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The experiences of first-generation Punjabi students at Simon Fraser University

Resource type
Thesis type
(Thesis) Ed.D.
Date created
The purpose of the study was to develop a deep description of the experiences of first-generation Punjabi students who have no familial history of Canadian postsecondary education, in order to understand their challenges, their support systems, their community and their overall experiences with postsecondary education. Bourdieu’s (1977a, 1986) social reproduction theory was used as the conceptual framework using descriptive case study methodology to answer the research question: What are the experiences of first-generation Punjabi students at Simon Fraser University? The interview conversations explored the navigation of multiple worlds, notably the family environment, the university environment, and the Punjabi community. The conversations described the navigation of experiences that inform students' experiences as first-generation Punjabi university students. Core experiences with navigation of race and ethnicity, gender, role as a university student, role within the Punjabi community, and role within family represent multiple and intersecting dimensions significant to students' experiences as first-generation Punjabi university students. The findings show first-generation Punjabi university students negotiated Punjabi values and expectations, Canadian values and expectations, university and family responsibilities, pioneering postsecondary education, responsibility to give back to family and the Punjabi community, and pressure to uphold family honour. Living at the connection of numerous worlds, including experiences as the first family member to attend university and engaging both in Punjabi culture and in Canadian culture. Participants associated five strengths with being first-generation Punjabi university students: family, Punjabi culture, immigration, support network—before university and during university, and a strong sense of seva (i.e., selfless service). This study has implications for theory, research, and practice in Canadian postsecondary education. This research supports the need for university services tailored to students who are the first in their family to attend university.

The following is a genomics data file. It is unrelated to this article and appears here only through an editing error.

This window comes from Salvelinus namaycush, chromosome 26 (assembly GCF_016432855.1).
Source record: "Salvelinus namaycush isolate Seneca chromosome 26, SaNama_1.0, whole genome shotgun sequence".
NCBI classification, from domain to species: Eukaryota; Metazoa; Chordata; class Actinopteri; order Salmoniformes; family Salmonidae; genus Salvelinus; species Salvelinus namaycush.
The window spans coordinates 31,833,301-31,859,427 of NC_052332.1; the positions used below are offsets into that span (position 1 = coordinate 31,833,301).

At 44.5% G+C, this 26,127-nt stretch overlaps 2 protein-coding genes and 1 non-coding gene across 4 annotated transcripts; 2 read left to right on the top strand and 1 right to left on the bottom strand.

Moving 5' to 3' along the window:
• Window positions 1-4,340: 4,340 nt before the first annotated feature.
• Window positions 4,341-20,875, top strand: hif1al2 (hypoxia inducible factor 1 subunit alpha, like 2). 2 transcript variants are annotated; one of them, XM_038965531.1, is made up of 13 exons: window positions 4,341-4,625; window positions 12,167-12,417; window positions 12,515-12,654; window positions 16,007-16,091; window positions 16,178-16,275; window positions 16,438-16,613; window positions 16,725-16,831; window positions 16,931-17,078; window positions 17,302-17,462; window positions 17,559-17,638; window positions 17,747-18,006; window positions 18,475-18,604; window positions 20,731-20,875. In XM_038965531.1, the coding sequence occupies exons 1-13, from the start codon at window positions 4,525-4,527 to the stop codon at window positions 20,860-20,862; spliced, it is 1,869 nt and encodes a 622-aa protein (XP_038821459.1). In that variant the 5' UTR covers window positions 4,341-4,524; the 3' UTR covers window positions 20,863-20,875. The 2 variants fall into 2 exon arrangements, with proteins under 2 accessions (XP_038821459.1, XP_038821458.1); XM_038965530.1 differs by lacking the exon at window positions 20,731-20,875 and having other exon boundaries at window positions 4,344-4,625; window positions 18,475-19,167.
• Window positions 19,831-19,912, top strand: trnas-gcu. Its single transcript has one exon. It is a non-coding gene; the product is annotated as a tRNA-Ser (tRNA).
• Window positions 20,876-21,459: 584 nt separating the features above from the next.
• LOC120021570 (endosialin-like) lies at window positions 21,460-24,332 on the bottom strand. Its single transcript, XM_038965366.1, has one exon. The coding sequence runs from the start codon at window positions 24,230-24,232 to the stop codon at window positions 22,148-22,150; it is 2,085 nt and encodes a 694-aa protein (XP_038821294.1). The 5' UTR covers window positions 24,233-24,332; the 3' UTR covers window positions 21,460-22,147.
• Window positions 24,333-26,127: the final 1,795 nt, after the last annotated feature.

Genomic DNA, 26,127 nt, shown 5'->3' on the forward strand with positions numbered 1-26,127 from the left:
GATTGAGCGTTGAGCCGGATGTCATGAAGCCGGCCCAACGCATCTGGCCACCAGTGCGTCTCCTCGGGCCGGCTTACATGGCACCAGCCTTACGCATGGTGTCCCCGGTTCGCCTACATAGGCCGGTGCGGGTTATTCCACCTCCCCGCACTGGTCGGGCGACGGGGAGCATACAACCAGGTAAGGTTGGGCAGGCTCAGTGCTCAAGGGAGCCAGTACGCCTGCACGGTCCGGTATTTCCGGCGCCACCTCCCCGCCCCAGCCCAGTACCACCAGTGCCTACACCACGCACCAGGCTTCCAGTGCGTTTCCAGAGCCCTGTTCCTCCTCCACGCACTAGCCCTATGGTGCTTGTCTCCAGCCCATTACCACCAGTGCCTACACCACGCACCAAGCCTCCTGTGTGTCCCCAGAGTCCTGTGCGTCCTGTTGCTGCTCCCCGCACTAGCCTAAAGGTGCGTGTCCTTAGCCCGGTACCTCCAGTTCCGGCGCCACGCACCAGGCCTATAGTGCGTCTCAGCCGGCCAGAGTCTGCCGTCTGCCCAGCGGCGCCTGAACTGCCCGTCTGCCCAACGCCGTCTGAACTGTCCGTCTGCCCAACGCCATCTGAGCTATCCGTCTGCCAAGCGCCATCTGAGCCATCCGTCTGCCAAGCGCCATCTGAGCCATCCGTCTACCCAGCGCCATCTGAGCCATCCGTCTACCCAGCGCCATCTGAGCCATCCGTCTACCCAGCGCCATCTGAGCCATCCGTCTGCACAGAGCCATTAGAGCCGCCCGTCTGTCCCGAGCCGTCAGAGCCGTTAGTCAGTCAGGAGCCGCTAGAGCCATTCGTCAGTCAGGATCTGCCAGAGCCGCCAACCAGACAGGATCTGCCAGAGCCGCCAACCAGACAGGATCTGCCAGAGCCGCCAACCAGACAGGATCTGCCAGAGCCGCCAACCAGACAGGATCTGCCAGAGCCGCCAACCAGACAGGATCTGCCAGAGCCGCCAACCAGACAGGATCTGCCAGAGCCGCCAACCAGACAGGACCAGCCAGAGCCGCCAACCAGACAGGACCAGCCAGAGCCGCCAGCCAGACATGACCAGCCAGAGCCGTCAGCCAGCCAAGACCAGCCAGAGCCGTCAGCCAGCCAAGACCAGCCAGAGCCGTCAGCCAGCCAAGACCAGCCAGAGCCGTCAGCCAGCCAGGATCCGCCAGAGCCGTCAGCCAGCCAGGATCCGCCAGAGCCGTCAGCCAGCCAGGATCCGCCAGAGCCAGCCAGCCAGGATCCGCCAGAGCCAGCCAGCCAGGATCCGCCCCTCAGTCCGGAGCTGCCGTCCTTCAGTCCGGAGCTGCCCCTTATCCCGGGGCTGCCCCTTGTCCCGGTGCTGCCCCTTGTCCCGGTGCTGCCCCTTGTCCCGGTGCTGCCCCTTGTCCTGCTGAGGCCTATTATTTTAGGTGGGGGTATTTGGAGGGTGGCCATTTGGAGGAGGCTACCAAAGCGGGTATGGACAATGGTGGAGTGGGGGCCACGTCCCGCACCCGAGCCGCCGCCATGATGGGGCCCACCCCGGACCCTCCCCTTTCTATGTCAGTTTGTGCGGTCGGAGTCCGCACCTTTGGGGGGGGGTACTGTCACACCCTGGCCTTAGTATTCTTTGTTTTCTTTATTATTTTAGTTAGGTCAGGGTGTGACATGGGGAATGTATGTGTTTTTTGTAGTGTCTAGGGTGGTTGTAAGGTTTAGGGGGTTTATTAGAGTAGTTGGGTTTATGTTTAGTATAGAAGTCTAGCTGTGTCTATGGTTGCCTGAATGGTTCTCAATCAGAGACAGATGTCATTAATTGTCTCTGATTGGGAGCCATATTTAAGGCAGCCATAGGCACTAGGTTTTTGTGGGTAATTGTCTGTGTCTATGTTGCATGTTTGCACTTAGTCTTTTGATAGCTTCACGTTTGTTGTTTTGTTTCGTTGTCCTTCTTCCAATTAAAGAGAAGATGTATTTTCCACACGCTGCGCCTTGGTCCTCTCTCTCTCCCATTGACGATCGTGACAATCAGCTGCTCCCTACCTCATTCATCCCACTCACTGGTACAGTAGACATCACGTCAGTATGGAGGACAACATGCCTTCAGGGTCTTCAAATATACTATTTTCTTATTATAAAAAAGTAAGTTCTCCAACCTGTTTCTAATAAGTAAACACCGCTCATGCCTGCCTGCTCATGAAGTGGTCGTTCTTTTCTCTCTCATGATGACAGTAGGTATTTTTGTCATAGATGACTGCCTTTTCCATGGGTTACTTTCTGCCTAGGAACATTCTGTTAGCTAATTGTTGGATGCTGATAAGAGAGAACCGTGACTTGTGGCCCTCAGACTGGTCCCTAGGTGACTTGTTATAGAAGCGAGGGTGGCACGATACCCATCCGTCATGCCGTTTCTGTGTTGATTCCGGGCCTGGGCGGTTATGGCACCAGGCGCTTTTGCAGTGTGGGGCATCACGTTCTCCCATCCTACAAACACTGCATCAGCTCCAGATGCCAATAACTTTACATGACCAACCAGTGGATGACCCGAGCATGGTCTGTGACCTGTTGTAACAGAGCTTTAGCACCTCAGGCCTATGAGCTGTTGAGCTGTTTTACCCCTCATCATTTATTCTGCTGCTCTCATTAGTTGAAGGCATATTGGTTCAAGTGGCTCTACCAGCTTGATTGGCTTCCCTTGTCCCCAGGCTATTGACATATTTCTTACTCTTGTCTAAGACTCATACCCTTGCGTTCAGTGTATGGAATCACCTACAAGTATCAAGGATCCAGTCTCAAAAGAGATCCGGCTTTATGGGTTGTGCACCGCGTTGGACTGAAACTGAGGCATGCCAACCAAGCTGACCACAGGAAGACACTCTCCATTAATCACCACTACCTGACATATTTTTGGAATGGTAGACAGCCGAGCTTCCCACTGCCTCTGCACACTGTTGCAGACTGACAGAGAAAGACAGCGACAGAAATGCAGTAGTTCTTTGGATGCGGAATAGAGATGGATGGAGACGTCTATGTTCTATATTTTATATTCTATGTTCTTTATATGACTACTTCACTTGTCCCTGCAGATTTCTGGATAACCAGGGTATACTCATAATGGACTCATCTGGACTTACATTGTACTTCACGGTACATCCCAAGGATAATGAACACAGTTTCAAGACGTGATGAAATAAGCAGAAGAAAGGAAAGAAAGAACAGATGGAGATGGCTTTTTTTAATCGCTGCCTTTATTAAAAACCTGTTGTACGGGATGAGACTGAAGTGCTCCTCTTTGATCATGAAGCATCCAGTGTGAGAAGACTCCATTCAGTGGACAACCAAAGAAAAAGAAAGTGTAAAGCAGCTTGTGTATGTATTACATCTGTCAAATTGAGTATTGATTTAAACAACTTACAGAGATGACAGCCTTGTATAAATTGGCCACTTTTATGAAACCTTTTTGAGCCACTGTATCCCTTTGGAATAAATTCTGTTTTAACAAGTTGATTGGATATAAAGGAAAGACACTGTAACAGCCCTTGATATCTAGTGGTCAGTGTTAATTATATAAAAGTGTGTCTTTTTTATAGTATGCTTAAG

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Copyright is held by the author.
This thesis may be printed or downloaded for non-commercial research and scholarly purposes.
Scholarly level
Supervisor or Senior Supervisor
Thesis advisor: Pidgeon, Michelle
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